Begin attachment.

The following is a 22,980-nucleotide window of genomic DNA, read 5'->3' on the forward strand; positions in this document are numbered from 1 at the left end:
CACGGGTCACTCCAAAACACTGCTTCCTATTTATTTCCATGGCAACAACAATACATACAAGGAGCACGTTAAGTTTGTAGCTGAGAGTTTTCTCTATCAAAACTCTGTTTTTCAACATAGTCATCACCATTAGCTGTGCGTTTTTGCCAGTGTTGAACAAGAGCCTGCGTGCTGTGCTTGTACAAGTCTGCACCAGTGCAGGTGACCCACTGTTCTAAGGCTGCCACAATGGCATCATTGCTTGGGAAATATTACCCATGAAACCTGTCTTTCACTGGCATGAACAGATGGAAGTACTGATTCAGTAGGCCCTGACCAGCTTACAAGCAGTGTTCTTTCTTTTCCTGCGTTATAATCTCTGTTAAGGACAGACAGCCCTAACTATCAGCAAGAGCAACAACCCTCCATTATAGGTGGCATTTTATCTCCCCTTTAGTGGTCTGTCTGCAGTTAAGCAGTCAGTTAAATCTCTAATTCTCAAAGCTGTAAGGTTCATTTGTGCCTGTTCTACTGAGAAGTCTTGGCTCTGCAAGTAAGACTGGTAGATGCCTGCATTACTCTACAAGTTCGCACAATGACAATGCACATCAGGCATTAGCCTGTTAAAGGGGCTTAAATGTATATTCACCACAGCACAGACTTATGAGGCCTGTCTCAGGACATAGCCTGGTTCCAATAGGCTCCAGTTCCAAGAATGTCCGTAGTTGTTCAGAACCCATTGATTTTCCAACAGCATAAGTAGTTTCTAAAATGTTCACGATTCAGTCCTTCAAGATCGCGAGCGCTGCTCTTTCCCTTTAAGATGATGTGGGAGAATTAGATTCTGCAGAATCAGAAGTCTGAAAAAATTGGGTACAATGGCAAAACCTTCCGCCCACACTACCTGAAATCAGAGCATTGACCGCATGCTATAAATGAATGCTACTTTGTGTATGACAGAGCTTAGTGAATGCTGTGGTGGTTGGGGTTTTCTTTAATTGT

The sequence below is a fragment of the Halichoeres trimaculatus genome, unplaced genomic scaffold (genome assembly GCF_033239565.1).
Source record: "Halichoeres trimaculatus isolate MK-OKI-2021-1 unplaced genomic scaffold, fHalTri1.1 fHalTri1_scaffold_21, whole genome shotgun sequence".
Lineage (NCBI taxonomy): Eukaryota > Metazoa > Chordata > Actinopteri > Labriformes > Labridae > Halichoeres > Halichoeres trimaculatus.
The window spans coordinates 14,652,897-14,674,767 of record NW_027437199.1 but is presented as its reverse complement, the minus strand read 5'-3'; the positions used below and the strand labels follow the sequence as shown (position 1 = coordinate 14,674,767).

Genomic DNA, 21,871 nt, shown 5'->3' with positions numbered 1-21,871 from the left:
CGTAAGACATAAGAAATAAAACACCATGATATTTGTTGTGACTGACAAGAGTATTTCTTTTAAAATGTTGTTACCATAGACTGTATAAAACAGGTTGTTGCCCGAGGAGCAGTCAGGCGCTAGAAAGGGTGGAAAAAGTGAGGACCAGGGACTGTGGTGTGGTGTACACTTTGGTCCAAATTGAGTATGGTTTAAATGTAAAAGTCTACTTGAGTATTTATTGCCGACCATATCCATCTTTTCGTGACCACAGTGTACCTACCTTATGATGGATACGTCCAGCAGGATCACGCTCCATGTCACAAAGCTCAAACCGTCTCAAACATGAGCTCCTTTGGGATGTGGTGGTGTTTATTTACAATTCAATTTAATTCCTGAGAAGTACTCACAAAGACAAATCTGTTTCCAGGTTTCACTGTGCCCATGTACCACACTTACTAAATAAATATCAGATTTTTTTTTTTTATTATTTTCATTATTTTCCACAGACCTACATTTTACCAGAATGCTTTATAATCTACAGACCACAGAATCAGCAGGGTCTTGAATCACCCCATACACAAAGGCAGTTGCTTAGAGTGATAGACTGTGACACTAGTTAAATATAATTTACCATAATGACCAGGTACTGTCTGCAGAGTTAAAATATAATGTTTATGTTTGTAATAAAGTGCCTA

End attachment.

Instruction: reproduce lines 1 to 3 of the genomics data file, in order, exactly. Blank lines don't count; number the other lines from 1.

The following is a 22,980-nucleotide window of genomic DNA, read 5'->3' on the forward strand; positions in this document are numbered from 1 at the left end:
CACGGGTCACTCCAAAACACTGCTTCCTATTTATTTCCATGGCAACAACAATACATACAAGGAGCACGTTAAGTTTGTAGCTGAGAGTTTTCTCTATCAAAACTCTGTTTTTCAACATAGTCATCACCATTAGCTGTGCGTTTTTGCCAGTGTTGAACAAGAGCCTGCGTGCTGTGCTTGTACAAGTCTGCACCAGTGCAGGTGACCCACTGTTCTAAGGCTGCCACAATGGCATCATTGCTTGGGAAATATTACCCATGAAACCTGTCTTTCACTGGCATGAACAGATGGAAGTACTGATTCAGTAGGCCCTGACCAGCTTACAAGCAGTGTTCTTTCTTTTCCTGCGTTATAATCTCTGTTAAGGACAGACAGCCCTAACTATCAGCAAGAGCAACAACCCTCCATTATAGGTGGCATTTTATCTCCCCTTTAGTGGTCTGTCTGCAGTTAAGCAGTCAGTTAAATCTCTAATTCTCAAAGCTGTAAGGTTCATTTGTGCCTGTTCTACTGAGAAGTCTTGGCTCTGCAAGTAAGACTGGTAGATGCCTGCATTACTCTACAAGTTCGCACAATGACAATGCACATCAGGCATTAGCCTGTTAAAGGGGCTTAAATGTATATTCACCACAGCACAGACTTATGAGGCCTGTCTCAGGACATAGCCTGGTTCCAATAGGCTCCAGTTCCAAGAATGTCCGTAGTTGTTCAGAACCCATTGATTTTCCAACAGCATAAGTAGTTTCTAAAATGTTCACGATTCAGTCCTTCAAGATCGCGAGCGCTGCTCTTTCCCTTTAAGATGATGTGGGAGAATTAGATTCTGCAGAATCAGAAGTCTGAAAAAATTGGGTACAATGGCAAAACCTTCCGCCCACACTACCTGAAATCAGAGCATTGACCGCATGCTATAAATGAATGCTACTTTGTGTATGACAGAGCTTAGTGAATGCTGTGGTGGTTGGGGTTTTCTTTAATTGT

The sequence below is a fragment of the Halichoeres trimaculatus genome, unplaced genomic scaffold (genome assembly GCF_033239565.1).